When it comes to ‘stealing’ from a hotel, none of us is innocent
So, what was the last thing you ever ‘stole’ from a hotel? You can wipe that self-righteous smile off your face because you know that you did. It may have been something as innocuous as a mini-bottle of shower gel or conditioner or something as guilt-inducing as a bathrobe (yes, yes, I know it had your name embroidered on it; and you were never coming back to the hotel, yada, yada, yada) but you did take something that you were not really supposed to.
I ask this because that viral video of an Indian family caught stealing stuff from their Bali hotel has got me thinking. And while I would like to believe that most of us would refrain from such obvious thievery, there is no doubt in my mind that those of us who stay frequently in hotels often help ourselves to stuff that, strictly speaking, should not leave the premises.
I know this is true, because I am among those guilty as charged, as are most of my friends and family (who I polled hastily before sitting down to write this column). Of course, none of us have actually stolen hairdryers and artifacts like that now infamous family in Bali did, but all of us have helped ourselves to stuff as we packed to check out.
In the interest of transparency, here is a comprehensive list of all the things I have ever filched from hotel rooms:
• It is almost taken for granted that guests will take some toiletries with them when they check out. Those mini-bottles of shampoo and shower gel are just the right size for airline carry-on bags, and some of the body lotions are quite divine. So, it should come as no surprise to you that I have pilfered my share of toiletries and snuck them into my wash bag. But my particular weakness, I have to confess, is shower caps. I always pack away a couple of extras in my bag for emergencies, as in when I am ready to step into the shower and realize that housekeeping hasn’t replaced the shower cap I used the day before.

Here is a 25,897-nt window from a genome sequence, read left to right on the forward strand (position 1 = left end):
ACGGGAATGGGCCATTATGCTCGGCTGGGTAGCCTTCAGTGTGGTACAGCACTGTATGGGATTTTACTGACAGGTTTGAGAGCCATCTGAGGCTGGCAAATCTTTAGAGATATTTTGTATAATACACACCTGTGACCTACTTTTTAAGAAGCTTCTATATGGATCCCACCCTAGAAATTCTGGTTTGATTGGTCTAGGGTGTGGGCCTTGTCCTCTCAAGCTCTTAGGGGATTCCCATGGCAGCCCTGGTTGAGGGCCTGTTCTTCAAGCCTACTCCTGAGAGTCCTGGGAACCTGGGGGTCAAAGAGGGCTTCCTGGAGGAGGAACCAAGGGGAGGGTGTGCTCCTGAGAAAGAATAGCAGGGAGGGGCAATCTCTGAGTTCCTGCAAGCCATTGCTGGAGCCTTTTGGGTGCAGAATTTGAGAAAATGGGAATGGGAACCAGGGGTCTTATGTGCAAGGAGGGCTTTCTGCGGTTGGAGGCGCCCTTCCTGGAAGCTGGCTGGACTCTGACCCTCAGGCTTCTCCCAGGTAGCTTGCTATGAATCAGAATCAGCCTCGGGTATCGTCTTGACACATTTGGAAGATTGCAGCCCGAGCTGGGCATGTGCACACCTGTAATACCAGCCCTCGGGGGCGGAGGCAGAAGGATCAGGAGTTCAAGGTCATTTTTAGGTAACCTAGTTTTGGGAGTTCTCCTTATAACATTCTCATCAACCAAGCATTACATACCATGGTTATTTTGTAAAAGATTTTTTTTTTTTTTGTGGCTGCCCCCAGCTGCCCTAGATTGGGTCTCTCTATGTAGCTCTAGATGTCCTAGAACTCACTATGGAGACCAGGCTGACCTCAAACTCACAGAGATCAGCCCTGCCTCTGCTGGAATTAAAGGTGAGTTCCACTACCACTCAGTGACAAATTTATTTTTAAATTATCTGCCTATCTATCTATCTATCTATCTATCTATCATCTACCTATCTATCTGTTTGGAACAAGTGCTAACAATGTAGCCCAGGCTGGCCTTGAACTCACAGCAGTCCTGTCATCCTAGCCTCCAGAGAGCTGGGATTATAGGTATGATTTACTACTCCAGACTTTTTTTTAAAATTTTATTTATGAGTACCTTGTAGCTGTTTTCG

• If a hotel places nail clippers, tweezers or nail files in my bathroom and I use them during my stay, I will pack them in my toilet bag when I leave. They are not going to reuse these (I hope!) and I would rather get more use out of them than let them fill some landfill somewhere. It’s my own personal contribution to the environment (I am just kidding; please don’t send me irate mails about how I am trivializing climate change.)
• Bathroom slippers made of that awful terrycloth fabric? Never. Beach chappals made of coir and weaving and just perfect for walking on the sand? Many a time. My reasoning is simple. The hotel is not going to recycle these beach chappals for their next guest. They are just going to throw them into the trash heap and they will be left to fester in some garbage dump for years. Much better then to take them home and use them on my next beach holiday.
• Most hotels these days will provide you with a kettle and a coffee maker in your room. And I think it goes without saying that you should not take the coffee capsules (even if they are just the right size for your machine back home) and tea bags home. But I have a confession to make. I do steal a few sachets of Splenda or Stevia and stash them in my handbag, especially if I am in a small town either in India or abroad. Not because I am greedy but because I am diabetic. And all too often I find myself in establishments that don’t serve artificial sweeteners with tea and coffee. That’s when those ‘stolen’ sachets turn into literal life-savers for me.
• Personalised amenities are a minefield as far as I am concerned. Most luxury hotels these days take great pride in placing amenities in your rooms that are meaningful to you in some way. So, the dilemma when I check out is should I take them with me or leave them for the hotel to reuse on my next stay.
There is no good answer to this one. A few years ago, I stayed at a hotel that placed an ink portrait of mine by my husband’s bedside. It was a beautiful – and very flattering – picture and I was very tempted to take it with me when I left. My husband demurred; they would use it on our next stay, he said. We should not take it with us. Well, we have been back to that hotel many times since and that portrait has never made a re-appearance. (And yes, I still berate him about it.)
Which goes some way to explain why I chose to pack two teeny-tiny cushions that another hotel had personalized for me with the names of my last two books: my novel, Race Course Road, and my first non-fiction title, Woman On Top. Nobody else could have the slightest interest in them. And I didn’t want to run the risk of never seeing them again.
Does any of this count as ‘stealing’? Yes, strictly speaking, it does. Does any of this make me a ‘thief’? Well, I would like to think not. But the jury is probably out on that one.